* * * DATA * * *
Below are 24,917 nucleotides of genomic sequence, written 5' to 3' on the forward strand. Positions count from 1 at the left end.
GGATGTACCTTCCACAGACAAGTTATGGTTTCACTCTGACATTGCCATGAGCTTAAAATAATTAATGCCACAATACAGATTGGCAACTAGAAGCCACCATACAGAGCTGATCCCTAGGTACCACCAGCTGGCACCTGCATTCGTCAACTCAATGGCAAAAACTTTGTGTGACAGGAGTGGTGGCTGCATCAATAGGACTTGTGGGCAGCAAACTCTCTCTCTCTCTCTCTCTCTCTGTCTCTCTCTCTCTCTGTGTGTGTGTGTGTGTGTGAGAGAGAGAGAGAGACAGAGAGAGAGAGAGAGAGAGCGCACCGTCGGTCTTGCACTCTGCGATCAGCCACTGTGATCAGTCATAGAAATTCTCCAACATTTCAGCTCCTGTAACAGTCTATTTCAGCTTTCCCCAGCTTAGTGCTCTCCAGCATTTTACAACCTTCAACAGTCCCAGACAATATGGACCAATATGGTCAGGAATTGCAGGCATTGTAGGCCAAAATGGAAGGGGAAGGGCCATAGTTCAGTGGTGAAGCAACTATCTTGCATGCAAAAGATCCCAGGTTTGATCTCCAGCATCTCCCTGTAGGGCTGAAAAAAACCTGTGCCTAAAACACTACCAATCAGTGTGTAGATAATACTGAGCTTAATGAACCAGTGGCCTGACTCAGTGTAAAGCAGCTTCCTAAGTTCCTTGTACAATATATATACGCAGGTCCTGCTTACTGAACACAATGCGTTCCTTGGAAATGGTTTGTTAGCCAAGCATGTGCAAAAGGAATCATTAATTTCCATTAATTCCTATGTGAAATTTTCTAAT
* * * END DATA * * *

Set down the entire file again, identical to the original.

Below are 24,917 nucleotides of genomic sequence, written 5' to 3' on the forward strand. Positions count from 1 at the left end.
GGATGTACCTTCCACAGACAAGTTATGGTTTCACTCTGACATTGCCATGAGCTTAAAATAATTAATGCCACAATACAGATTGGCAACTAGAAGCCACCATACAGAGCTGATCCCTAGGTACCACCAGCTGGCACCTGCATTCGTCAACTCAATGGCAAAAACTTTGTGTGACAGGAGTGGTGGCTGCATCAATAGGACTTGTGGGCAGCAAACTCTCTCTCTCTCTCTCTCTCTCTGTCTCTCTCTCTCTCTGTGTGTGTGTGTGTGTGTGAGAGAGAGAGAGAGACAGAGAGAGAGAGAGAGAGAGCGCACCGTCGGTCTTGCACTCTGCGATCAGCCACTGTGATCAGTCATAGAAATTCTCCAACATTTCAGCTCCTGTAACAGTCTATTTCAGCTTTCCCCAGCTTAGTGCTCTCCAGCATTTTACAACCTTCAACAGTCCCAGACAATATGGACCAATATGGTCAGGAATTGCAGGCATTGTAGGCCAAAATGGAAGGGGAAGGGCCATAGTTCAGTGGTGAAGCAACTATCTTGCATGCAAAAGATCCCAGGTTTGATCTCCAGCATCTCCCTGTAGGGCTGAAAAAAACCTGTGCCTAAAACACTACCAATCAGTGTGTAGATAATACTGAGCTTAATGAACCAGTGGCCTGACTCAGTGTAAAGCAGCTTCCTAAGTTCCTTGTACAATATATATACGCAGGTCCTGCTTACTGAACACAATGCGTTCCTTGGAAATGGTTTGTTAGCCAAGCATGTGCAAAAGGAATCATTAATTTCCATTAATTCCTATGTGAAATTTTCTAAT